By Jacqueline Salit and Steve Peace
Scientists call it a "multiple independent discovery." That's when simultaneous breakthroughs are made by researchers and practitioners working independently of one another. It's happened in evolutionary biology, in calculus and physics, and now we're happy to report it's happened in the arena of electoral reform and political culture change.
The two of us made this simultaneous discovery, having come from very different places. One of us (Peace) is a political insider, a former Democratic Party power broker and a veteran of California's bruising legislative battles and partisan dysfunction of the 1990s. The other (me) is an outsider, an independent, a community organizer and agitator, whose resume includes the upset election of billionaire Mike Bloomberg as mayor of New York City, the left-right coalition that founded Ross Perot's Reform Party and Lenora Fulani's 1988 independent presidential run. Both of us have a history of defying conventional wisdom and resisting traditional political outcomes.
Operating in very different worlds, using very different tools, we nonetheless made the same discovery: To change American politics, you must strip away partisan control of the electoral process and empower all Americans, including independent voters.
We first crossed paths during the 2010 campaign to enact Top Two Nonpartisan Primaries in California. Peace was the author of Proposition 14 and the founder of the Independent Voter Project, which was pioneering new forms of on-line activation of independent voters. I was the president of IndependentVoting.org, a national leadership and strategy center for the independent movement with deep roots in California. Proposition 14 passed with 54 percent of the vote as political party leaders -- major and minor -- kicked and screamed all the way.
The passage of Proposition 14 was a game changer. The traditional good government movement had hit a wall, unable to relieve the crisis of partisanship. Campaign finance reform was reaching a dead end, the No Labels approach to bi-partisanship was ineffectual, and President Obama had abandoned any effort to be a post-partisan reformer. Meanwhile, our independent reform movement succeeded at radically remaking California politics. We both saw an opportunity to up the ante on a national level. Three months ago, we joined forces to found EndPartisanship.org.
EndPartisanship.org has a two-part mission. First, we are building a broad and diverse coalition of organizations and voters who believe in the simple premise that no American should have to join an organization or party in order to exercise full voting rights. Second, we are going to court to challenge the taxpayer funding of elections that do not meet this standard. The lawsuit, being filed this week in Federal District Court in New Jersey, does not seek a specific remedy. It is challenging the ways in which the state of New Jersey has conferred favored status on political parties and party-affiliated voters. Who conferred that status? The state legislature, which is entirely controlled by -- you guessed it -- the Democratic and Republican parties.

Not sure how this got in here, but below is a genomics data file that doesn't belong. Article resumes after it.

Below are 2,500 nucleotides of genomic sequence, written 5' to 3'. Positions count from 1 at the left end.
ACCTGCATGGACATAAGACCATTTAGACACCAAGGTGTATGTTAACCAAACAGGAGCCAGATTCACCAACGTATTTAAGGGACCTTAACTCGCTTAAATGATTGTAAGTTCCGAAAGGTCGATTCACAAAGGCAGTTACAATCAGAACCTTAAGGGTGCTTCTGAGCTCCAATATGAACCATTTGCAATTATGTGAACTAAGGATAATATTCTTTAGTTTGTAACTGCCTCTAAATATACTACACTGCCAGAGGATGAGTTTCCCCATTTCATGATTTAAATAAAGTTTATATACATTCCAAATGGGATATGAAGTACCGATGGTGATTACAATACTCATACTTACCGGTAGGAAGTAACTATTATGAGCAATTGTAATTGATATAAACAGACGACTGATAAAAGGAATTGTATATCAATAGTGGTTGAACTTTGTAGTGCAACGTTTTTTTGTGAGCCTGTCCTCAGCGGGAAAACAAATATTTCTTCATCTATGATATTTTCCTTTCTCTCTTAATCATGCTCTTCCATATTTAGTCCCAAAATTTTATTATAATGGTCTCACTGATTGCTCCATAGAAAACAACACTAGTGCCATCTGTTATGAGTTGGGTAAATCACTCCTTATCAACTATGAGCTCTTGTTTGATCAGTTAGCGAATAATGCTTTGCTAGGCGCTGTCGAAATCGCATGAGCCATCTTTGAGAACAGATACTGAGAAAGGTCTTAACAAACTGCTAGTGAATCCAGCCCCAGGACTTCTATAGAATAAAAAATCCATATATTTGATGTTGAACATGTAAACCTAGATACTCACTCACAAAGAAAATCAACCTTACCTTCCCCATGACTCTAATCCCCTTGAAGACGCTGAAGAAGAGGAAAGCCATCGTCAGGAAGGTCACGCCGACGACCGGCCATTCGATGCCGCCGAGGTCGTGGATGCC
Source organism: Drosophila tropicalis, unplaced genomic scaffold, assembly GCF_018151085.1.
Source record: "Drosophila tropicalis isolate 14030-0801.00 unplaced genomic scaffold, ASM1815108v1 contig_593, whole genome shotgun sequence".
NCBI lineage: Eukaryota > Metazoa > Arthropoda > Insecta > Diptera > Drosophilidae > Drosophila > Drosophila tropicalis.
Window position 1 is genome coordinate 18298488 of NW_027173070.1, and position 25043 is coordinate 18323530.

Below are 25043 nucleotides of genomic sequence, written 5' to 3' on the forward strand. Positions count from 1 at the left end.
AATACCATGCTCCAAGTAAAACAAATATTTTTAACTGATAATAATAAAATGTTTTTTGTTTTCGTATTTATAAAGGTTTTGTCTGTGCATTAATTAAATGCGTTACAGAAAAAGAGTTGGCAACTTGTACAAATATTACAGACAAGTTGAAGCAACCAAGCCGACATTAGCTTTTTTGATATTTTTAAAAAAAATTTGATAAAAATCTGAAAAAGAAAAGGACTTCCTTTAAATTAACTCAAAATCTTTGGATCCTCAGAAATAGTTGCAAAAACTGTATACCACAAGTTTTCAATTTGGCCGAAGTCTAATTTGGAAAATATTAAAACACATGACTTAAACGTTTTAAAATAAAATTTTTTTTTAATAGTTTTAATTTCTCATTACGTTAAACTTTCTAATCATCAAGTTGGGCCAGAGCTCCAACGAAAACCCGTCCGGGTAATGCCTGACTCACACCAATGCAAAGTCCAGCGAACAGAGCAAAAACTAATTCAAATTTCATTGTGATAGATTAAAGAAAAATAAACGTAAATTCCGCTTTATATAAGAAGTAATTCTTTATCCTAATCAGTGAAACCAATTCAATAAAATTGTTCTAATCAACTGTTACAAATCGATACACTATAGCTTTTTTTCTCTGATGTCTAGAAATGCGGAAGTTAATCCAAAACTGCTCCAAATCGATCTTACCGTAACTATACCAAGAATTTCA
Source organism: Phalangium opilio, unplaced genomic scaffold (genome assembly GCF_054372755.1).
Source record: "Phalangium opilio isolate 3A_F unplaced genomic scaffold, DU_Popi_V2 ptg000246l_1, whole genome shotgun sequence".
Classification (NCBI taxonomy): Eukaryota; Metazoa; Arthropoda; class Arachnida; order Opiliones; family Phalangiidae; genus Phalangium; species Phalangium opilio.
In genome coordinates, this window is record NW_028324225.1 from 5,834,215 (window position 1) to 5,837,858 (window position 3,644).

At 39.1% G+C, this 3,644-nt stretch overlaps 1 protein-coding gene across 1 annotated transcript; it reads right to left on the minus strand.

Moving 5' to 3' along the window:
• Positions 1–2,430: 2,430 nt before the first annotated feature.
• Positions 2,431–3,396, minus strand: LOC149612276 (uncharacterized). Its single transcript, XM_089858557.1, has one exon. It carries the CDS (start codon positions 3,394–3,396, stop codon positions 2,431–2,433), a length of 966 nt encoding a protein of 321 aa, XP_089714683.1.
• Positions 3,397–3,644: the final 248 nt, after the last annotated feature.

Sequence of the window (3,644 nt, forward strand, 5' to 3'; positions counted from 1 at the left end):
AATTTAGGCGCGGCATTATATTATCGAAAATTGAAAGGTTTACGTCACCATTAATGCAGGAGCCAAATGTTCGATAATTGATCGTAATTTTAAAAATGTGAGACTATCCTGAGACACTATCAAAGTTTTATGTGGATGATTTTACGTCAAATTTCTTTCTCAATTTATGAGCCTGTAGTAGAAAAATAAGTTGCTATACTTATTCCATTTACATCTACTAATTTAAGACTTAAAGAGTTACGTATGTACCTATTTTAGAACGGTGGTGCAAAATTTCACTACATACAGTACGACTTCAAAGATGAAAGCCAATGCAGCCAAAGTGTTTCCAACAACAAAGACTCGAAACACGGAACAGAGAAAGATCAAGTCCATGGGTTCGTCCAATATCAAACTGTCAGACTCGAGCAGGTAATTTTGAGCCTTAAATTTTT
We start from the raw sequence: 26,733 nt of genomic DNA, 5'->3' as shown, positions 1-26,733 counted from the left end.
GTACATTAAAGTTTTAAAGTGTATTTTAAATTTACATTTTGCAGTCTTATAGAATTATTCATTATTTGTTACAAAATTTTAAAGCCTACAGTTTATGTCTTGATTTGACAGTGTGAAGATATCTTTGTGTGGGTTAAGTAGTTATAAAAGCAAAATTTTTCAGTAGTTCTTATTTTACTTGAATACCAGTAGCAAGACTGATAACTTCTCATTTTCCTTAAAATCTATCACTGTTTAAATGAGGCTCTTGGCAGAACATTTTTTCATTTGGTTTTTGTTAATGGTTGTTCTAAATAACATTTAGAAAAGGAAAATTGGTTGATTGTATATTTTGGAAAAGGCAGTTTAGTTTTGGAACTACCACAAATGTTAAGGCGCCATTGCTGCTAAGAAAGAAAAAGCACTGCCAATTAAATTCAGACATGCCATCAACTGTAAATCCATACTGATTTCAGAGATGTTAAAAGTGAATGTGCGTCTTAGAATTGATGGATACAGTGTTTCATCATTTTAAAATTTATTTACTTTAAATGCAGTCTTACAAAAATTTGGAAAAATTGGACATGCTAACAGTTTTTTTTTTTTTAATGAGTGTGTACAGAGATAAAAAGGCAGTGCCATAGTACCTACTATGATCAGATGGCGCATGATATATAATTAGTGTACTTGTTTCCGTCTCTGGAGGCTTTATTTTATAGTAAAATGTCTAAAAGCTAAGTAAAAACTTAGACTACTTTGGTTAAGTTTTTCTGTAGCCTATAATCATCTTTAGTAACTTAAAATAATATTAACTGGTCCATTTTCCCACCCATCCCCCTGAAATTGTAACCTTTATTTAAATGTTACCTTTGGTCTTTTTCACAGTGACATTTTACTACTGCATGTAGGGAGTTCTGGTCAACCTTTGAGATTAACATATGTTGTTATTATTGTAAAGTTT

This lawsuit, combined with a coalition-building effort that is already attracting democracy advocates from perhaps the broadest spectrum of reform organizations ever united behind a single cause, raises cutting-edge questions about how we can achieve an electoral system in which every voter has the full right to participate without being compelled to join a political organization. These fundamental questions will be addressed by the courts but ultimately must be answered by a new reform coalition and by the American people.
We expect our partnership to be attacked. Both of us are controversial and unconventional. We know full well that opponents of nonpartisan reform will want to use that against us. For our part, we welcome those attempts to divide and discredit, because that gives us the opportunity to show the American people just how resistant the parties and the partisans are to democratic change.
The two of us and our respective organizations -- the Independent Voter Project and IndependentVoting.org -- have framed a new paradigm for political reform. It relies very substantially on organizing the unorganized, in this case organizing independent voters. We are in the earliest stages of that up-from-the-bottom process, surely. But no one can deny the role that independent voters can play in the fight to end partisanship. This movement to end the favored status of political parties will be hard fought. We invite everyone who believes in these fundamental principles to join us in the next phase of "multiple independent discovery."